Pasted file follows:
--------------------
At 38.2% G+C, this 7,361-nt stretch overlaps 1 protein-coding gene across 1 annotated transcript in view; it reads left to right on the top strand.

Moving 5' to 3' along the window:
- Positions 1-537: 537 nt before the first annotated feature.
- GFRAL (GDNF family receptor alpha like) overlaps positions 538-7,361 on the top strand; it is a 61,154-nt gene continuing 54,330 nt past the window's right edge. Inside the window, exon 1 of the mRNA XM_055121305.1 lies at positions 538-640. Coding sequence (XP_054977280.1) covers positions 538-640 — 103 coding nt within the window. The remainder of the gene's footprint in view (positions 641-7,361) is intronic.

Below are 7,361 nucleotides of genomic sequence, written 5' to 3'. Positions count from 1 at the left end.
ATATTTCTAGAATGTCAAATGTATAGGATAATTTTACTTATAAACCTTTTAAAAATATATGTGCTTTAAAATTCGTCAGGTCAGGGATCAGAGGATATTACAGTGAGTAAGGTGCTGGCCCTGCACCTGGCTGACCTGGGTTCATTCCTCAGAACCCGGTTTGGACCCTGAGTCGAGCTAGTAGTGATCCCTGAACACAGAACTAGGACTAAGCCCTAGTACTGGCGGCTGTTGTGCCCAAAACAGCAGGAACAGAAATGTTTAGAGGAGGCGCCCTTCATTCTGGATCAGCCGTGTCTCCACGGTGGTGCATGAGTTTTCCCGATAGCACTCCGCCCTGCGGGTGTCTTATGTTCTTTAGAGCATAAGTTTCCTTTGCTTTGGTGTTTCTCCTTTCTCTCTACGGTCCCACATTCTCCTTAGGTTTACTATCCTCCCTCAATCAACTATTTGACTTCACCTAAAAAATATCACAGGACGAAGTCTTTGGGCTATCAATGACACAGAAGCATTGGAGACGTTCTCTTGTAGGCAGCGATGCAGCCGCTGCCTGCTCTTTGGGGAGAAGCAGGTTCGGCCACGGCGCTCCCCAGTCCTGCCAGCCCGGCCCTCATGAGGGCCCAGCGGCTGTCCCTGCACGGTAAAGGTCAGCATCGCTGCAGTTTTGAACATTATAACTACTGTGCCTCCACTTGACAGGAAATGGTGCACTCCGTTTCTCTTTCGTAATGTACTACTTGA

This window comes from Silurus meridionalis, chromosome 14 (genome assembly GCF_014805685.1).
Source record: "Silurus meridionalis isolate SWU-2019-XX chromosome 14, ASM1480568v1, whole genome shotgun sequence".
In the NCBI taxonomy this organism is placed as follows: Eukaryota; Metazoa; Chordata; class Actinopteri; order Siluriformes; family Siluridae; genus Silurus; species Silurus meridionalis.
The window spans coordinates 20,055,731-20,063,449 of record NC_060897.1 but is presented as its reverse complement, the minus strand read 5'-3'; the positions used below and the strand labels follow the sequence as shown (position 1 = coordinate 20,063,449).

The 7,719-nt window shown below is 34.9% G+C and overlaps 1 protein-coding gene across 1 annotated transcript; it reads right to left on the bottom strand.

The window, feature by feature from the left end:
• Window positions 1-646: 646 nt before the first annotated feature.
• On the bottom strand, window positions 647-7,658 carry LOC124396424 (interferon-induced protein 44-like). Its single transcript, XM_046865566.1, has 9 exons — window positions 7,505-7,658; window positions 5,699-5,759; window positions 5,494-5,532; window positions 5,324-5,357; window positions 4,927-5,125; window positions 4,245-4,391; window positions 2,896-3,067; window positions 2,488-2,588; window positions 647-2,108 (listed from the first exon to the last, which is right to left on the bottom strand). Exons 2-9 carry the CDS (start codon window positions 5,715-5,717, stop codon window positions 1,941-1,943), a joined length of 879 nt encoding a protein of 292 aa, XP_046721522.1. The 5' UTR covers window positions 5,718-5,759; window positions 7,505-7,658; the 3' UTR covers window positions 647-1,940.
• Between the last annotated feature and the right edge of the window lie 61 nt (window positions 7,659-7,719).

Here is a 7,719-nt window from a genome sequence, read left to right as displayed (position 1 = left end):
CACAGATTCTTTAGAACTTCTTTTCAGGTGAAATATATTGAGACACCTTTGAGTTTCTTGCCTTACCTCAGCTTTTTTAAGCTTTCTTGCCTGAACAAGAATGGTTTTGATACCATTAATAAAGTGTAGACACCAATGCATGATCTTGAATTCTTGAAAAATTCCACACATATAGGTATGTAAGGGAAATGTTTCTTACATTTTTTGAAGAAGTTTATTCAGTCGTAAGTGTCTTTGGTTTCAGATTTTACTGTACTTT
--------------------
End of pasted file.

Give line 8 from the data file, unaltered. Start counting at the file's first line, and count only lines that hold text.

Source record: "Silurus meridionalis isolate SWU-2019-XX chromosome 14, ASM1480568v1, whole genome shotgun sequence".